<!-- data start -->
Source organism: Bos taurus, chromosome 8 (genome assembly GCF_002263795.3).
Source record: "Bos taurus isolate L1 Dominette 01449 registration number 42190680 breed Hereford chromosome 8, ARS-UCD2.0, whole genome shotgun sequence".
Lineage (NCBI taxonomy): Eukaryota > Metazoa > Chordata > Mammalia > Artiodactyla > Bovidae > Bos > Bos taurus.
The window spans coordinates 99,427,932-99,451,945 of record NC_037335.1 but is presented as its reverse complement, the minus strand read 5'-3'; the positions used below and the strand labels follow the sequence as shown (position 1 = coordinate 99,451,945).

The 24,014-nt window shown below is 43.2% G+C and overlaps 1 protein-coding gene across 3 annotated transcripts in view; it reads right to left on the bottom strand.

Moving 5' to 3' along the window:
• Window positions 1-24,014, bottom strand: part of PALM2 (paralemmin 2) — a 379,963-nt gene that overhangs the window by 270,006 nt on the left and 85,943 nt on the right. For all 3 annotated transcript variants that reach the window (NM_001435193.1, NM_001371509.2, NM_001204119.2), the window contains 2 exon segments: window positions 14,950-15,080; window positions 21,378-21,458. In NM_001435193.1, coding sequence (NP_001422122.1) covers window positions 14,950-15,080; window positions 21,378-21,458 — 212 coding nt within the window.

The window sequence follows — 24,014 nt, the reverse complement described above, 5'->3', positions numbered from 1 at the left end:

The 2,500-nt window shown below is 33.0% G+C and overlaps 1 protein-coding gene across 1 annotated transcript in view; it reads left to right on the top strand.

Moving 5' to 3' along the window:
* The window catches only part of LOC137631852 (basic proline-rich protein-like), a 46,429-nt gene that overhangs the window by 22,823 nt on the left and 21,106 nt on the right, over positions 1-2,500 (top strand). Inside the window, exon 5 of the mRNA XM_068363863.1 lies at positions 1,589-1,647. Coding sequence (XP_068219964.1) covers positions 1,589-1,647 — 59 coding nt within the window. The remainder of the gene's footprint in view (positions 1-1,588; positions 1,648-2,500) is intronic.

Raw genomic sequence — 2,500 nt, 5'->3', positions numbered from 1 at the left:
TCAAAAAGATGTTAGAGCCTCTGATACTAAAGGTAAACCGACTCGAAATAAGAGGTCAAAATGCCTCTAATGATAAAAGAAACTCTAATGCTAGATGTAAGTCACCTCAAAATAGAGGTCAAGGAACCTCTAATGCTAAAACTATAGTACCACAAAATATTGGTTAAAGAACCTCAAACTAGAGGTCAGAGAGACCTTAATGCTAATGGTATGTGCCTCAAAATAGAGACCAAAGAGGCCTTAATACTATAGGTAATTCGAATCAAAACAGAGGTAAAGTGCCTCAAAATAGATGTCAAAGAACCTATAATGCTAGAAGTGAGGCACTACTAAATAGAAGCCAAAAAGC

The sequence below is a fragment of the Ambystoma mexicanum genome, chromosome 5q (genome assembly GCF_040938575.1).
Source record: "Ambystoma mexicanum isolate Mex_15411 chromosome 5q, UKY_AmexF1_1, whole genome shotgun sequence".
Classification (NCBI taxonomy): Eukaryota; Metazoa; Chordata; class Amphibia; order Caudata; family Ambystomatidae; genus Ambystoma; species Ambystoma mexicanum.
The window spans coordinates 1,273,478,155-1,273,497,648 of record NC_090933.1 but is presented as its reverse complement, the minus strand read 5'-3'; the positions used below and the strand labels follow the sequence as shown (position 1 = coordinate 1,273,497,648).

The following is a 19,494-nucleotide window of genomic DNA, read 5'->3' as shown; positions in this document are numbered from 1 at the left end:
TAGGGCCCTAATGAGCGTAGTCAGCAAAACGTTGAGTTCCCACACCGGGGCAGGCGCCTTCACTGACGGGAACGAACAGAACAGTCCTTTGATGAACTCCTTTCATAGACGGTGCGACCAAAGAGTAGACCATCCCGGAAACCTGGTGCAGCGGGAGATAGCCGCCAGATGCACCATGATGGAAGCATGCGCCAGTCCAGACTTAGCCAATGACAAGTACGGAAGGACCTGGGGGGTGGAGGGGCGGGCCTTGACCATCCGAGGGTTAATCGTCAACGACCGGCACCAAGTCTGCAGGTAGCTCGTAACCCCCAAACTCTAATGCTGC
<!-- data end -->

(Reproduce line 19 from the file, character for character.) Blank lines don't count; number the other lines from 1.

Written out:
TAGGGCCCTAATGAGCGTAGTCAGCAAAACGTTGAGTTCCCACACCGGGGCAGGCGCCTTCACTGACGGGAACGAACAGAACAGTCCTTTGATGAACTCCTTTCATAGACGGTGCGACCAAAGAGTAGACCATCCCGGAAACCTGGTGCAGCGGGAGATAGCCGCCAGATGCACCATGATGGAAGCATGCGCCAGTCCAGACTTAGCCAATGACAAGTACGGAAGGACCTGGGGGGTGGAGGGGCGGGCCTTGACCATCCGAGGGTTAATCGTCAACGACCGGCACCAAGTCTGCAGGTAGCTCGTAACCCCCAAACTCTAATGCTGC